However, this low—entry cost, fragmented media market is vital to understanding how disinformation operates online. This is because an individual’s likelihood of believing a falsehood to which they have been exposed increases in line with repeated exposure (Pennycook et al. 2018), and news consumers are often unmotivated to critically assess the news that they are consuming (Pennycook and Rand 2018). As these processes demonstrate, it is not necessarily obvious whether the states involved generated particular claims or whether state-aligned actors merely reproduce externally circulating disinformation that suits their sponsors’ preferred framing of a conflict. Either way, it appears that audiences having prior awareness of the affiliation and/or intentions of actors like RT does not influence whether the actors’ specific claims have an impact on them (Fisher 2020). What is more, audiences no longer passively consume disinformation but play a role in its production and recirculation. Liking, sharing, or commenting on particular social media posts can disseminate them amongst social networks and also increase their effect due to the ‘implicit endorsement that comes with sharing’ (Lazer et al. 2018, 3).
Perhaps one of the clearest conclusions from this real-time feedback is how conducive affective and emotive representations are to the viral spread of particular stories and claims. That is to say, stories are most likely to spread rapidly when told from an immediate or urgent perspective, such as those of an eye-witness (Anden-Papadopoulos 2013). Furthermore, news markets are structured around the knowledge that users tend to share items presented in an emotive way (Bakir and McStay 2018), even though they may not have read beyond the headline (Dafonte-Gomez 2018), and the business model of most social networks is built upon complex statistical models that predict and maximise audience engagement in order to drive advertising revenue (Bakshy et al. 2015). When it comes to media content about war, it is precisely these affective and emotive stimuli — so easy to combine in online multimedia offerings — to which audiences are most likely to relate (Solomon 2014).
Aside from as eye-witnesses, the role of fellow individuals as media consumers and producers is also crucial in understanding the spread of disinformation about war and conflict today. For instance, fellow citizens are often perceived as more trustworthy or reliable than official sources, and their online comments can influence how subsequent viewers assess particular online artefacts. However, it is difficult to reliably ascertain whether particular sources are themselves state sponsored, independent, or operating in a grey space in between. For example, it is a relatively simple matter to use ‘astroturfing’ techniques to create the impression that comments deriving from managed groups of social media accounts represent ‘ordinary citizens acting independently’. Such comments often disseminate and amplify disinformation. Their impact on political social media discussions beyond their own network of information operatives is debatable (Keller et al. 2020), but there is evidence that their discussions have the power to change individuals’ opinions about some of the issues they discuss, as well as increasing uncertainty about them — even when those individuals are aware that commenters may not be genuine (Zerback et al. 2020).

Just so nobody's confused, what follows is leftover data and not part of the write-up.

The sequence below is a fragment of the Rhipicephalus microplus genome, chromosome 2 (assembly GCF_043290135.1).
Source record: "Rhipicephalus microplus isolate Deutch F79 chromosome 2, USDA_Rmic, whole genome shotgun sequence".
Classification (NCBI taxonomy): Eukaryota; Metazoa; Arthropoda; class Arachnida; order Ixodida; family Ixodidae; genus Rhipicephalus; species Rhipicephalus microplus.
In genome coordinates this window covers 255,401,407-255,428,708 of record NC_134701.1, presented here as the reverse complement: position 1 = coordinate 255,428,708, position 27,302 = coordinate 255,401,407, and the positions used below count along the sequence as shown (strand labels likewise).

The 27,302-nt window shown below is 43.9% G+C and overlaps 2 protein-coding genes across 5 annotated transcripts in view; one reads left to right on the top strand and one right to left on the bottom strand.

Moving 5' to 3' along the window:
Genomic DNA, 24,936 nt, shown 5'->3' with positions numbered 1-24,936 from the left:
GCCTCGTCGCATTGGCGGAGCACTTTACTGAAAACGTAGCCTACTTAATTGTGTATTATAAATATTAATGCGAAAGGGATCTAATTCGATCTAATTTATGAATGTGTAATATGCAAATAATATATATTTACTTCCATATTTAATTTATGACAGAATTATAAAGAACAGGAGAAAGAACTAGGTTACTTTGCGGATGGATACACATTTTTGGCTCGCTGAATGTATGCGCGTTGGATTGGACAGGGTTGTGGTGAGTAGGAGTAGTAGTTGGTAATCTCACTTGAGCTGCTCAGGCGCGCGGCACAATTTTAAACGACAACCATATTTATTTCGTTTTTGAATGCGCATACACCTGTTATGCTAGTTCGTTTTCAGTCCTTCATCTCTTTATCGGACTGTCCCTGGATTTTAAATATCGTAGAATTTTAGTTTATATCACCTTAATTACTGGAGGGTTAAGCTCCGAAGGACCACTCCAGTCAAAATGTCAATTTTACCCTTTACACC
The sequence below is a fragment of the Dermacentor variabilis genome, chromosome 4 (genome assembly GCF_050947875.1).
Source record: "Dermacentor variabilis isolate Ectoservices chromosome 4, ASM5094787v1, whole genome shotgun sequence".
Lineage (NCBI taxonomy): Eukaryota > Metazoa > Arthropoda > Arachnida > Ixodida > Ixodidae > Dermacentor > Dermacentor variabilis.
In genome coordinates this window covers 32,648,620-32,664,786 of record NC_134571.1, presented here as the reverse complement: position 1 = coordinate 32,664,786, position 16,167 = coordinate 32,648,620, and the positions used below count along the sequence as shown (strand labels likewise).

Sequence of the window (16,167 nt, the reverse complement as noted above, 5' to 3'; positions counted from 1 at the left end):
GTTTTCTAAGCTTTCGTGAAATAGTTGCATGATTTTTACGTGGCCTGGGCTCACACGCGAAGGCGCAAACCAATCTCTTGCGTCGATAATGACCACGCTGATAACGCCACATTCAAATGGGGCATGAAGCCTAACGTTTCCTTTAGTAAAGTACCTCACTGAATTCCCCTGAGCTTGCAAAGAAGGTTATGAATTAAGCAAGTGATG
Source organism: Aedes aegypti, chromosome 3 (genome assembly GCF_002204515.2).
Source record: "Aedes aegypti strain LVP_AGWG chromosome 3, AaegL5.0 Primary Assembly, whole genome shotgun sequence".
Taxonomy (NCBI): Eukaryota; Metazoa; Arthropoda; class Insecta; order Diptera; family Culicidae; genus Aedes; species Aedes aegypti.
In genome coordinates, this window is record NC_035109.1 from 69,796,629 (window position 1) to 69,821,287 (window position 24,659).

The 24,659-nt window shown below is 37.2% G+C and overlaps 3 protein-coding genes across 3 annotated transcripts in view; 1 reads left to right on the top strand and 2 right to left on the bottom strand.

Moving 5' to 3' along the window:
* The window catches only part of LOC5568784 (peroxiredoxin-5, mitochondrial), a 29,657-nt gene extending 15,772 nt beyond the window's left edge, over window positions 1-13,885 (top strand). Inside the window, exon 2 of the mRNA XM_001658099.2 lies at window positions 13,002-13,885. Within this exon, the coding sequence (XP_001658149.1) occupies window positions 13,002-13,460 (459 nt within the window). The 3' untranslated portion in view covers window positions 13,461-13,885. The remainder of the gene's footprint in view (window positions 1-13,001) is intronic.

Today, disinformation efforts in war need not necessarily be convincing in isolation nor stand up particularly well to scrutiny as media research has shown that at crucial times, false stories are more widely shared than accurate news (Silverman 2016) and are widely believed (Silver-man and Singer-Vine 2016). What is more, it can be hard to reverse the overall impact of these rapid reactions, since the mere appearance of fake news and debates about it can set the media agenda (Vargo et al. 2018), yet repeated exposure to falsehoods (even as part of a retraction) has been associated with increased belief in them (Pennycook et al. 2018; Swire et al. 2017). Given these issues, we now turn to discussing new directions for research on government disinformation during war.